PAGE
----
WASHINGTON -- Ignoring a veto threat, the House approved a $283 billion Pentagon budget for 1991 yesterday that would kill the B-2 "stealth" bomber, cut in half spending for the "star wars" missile shield and add nearly $1 billion to pay for the U.S. buildup in the Persian Gulf.
The 256-155 vote chopped $24 billion from President Bush's Pentagon spending request for the fiscal year that begins Oct. 1. Voting for the bill were 223 Democrats and 33 Republicans. Twenty Democrats joined 135 Republicans in voting against it.
Of the Maryland delegation, Representative Helen Delich Bentley, R-2nd, cast the only no vote.
Before the final vote, Representative Bill Dickinson of Alabama, senior Republican on the House Armed Services Committee, said Defense Secretary Dick Cheney had just informed him that Mr. Bush would veto the bill.
Mr. Dickinson said Mr. Cheney cited cuts in the bomber and missile-shield programs and the House decision to trim 129,500 troops from the Pentagon's 2 million uniformed personnel.
The bill also cuts research money for the MX and Midgetman land-based nuclear missiles and saves the Marines' V-22 tilt-rotor aircraft, which Mr. Cheney has been trying to kill for two years.
By a 413-10 margin, the House also voted to pump $978 million into the Persian Gulf operation. The package includes $250 million for three fast sealift ships, $187 million for chemical and biological equipment and training, and $185 million in added pay and other benefits.
The House bill must be reconciled with the Senate's $289 billion measure, as well as comply with whatever defense spending amount congressional and administration negotiators may agree to as part of a deficit reduction package.
The fate of the B-2 bomber will be the key fight when Senate and House negotiators go behind closed doors to resolve differences in the bills. The Senate approved Mr. Bush's request to buy two of the radar-eluding planes next year, but B-2 supporters in the House didn't try during the debate to reverse the decision of its Armed Services Committee to kill the $840 million plane.
"The administration decided not to attempt to resuscitate B-2 production with an amendment on the House floor for fear of an embarrassingly large loss," Armed Services Chairman Les Aspin, D-Wis., said.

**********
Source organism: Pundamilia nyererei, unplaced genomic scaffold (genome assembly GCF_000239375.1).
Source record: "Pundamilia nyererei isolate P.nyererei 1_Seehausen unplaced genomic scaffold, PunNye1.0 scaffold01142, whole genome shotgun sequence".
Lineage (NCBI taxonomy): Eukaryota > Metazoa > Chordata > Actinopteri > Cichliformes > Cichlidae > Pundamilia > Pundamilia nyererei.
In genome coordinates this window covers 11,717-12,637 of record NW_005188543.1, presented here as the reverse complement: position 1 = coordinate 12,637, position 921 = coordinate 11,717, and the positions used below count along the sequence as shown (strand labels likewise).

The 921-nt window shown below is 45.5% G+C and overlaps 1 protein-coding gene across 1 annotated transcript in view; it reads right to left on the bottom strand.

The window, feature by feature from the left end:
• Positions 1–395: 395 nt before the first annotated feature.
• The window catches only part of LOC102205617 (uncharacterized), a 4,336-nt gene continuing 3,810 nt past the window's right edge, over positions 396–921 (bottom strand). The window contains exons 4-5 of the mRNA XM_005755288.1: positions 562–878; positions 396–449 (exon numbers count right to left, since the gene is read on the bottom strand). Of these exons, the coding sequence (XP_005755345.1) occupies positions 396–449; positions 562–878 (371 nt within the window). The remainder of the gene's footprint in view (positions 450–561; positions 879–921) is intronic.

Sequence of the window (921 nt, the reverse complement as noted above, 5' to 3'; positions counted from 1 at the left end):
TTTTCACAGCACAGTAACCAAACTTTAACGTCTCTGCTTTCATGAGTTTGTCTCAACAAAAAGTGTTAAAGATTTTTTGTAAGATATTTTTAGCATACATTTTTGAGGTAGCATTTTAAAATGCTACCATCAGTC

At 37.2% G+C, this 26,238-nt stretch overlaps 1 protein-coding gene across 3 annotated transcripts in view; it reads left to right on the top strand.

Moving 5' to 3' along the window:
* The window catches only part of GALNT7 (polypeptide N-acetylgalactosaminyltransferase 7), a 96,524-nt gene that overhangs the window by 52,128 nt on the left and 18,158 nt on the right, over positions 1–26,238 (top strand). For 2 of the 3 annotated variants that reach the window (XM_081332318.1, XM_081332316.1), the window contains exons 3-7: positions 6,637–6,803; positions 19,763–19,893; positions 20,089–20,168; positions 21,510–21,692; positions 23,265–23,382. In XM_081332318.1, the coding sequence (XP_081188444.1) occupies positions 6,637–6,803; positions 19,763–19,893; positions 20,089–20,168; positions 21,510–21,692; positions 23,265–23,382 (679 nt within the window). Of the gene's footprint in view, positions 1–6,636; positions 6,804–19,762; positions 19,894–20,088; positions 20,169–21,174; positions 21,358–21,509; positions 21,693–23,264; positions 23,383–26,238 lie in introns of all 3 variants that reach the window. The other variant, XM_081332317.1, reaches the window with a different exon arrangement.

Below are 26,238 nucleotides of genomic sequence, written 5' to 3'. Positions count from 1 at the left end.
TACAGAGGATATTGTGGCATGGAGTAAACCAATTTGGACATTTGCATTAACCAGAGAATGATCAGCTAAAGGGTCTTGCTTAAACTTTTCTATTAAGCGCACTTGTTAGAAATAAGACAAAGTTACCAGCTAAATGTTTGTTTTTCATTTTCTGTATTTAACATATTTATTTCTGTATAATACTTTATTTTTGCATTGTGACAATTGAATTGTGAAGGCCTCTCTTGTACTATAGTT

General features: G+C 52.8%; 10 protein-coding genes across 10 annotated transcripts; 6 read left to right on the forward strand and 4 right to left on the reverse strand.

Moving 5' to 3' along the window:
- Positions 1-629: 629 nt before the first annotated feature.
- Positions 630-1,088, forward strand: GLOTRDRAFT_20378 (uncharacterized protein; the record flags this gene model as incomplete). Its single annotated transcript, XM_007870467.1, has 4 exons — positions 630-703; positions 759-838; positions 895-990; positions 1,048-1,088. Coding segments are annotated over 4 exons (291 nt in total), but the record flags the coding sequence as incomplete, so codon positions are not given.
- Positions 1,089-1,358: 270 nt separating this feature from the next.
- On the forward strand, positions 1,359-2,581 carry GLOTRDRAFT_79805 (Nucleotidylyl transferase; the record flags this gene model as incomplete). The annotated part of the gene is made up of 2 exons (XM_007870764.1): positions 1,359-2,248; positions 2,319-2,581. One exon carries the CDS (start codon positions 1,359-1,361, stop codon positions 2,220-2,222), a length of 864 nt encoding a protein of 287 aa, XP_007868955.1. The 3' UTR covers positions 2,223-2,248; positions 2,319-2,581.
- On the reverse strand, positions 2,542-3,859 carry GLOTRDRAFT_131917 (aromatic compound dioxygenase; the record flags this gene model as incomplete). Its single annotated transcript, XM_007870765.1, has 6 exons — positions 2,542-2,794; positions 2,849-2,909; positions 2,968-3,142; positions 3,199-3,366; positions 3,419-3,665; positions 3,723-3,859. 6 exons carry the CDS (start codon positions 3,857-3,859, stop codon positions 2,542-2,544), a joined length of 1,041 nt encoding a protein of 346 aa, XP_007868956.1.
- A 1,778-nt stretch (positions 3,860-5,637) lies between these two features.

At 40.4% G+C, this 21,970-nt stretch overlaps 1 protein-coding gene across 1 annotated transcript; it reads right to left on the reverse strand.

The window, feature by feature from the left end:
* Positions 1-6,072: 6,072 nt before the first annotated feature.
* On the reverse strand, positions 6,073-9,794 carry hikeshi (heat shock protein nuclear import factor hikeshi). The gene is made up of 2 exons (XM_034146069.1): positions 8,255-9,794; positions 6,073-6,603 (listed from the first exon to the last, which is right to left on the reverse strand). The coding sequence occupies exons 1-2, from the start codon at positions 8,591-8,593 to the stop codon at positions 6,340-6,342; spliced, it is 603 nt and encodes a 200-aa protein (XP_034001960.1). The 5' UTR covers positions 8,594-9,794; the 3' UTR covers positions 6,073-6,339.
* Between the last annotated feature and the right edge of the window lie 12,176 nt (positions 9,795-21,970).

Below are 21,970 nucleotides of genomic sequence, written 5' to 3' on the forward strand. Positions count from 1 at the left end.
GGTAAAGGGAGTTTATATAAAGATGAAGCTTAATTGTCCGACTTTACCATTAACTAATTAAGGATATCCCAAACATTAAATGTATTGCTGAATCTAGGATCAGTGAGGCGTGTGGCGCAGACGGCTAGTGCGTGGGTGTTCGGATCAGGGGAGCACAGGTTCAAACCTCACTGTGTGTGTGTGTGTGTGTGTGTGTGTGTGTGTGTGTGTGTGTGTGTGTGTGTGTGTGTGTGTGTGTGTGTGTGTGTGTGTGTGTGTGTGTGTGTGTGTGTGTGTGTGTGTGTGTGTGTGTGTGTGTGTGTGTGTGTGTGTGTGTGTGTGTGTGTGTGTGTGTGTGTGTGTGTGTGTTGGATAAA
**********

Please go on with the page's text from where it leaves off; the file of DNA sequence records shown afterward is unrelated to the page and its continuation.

Mr. Aspin said the House bill reflects the continuing decline of the Soviet Union as a military threat while addressing the rise of "international thugs" like Iraqi President Saddam Hussein.
But Republicans warned the bill would resurrect the "hollow military" that plagued the Pentagon before President Ronald Reagan's administration began its $2 trillion buildup in 1981.
Mr. Dickinson argued that the House cut would "cripple" the Pentagon's ability to manage a reduction in forces while coping with the Persian Gulf crisis. The Senate proposed cutting 100,000 troops; the administration suggested trimming 38,000.
Mr. Aspin said such cuts can be made if the Pentagon calls up combat reserve units, instead of limiting the call-ups to the support units, and if it begins to shrink the number of U.S. soldiers in Europe.
Mr. Aspin said the Pentagon's reluctance to take troops out of Europe is "nonsense."
A comparison of President Bush's proposed military spending and changes approved by the House and Senate:
Mr. Bush proposed spending $307 billion for the fiscal year beginning Oct. 1 The Senate approved $289 billion, the House $283 billion.
The administration's proposal calls for two planes in fiscal 1991 and advanced procurement of six planes in fiscal 1992 at a cost of $4.6 billion. The Senate agreed with this revised plan. The House eliminated all procurement money and included only enough funds to cancel the program after the 15 planes now under development.
Mr. Bush proposed $4.7 billion for the Strategic Defense Initiative, known as "star wars." The Senate approved $3.7 billion, the House $2.3 billion.
The president's request included $1.6 billion for procurement and construction and $548 million for research. The Senate approved only the research money. The House eliminated all money for the program and instead created a fund of $610 million for advanced missile work, calling on Mr. Bush to decided in 90 days whether it should be for the MX or the unbuilt Midgetman.
Mr. Bush proposed $202 million in research money for the mobile, single-warhead missile. The Senate approved the request. The House eliminated the funds in favor of the $610 million strategic missile fund.
Mr. Bush's budget cancels the tilt-rotor aircraft, which takes off like a helicopter but can fly like a plane. The Senate added $238 million in research money for the plane. The House included the research money as well as $165 million in procurement funds.
The administration proposed a reduction of 38,000 from the current total of 2.1 million military personnel. The Senate adopted a cut of 100,000, including 50,000 in Europe. The House approved a reduction of 129,500.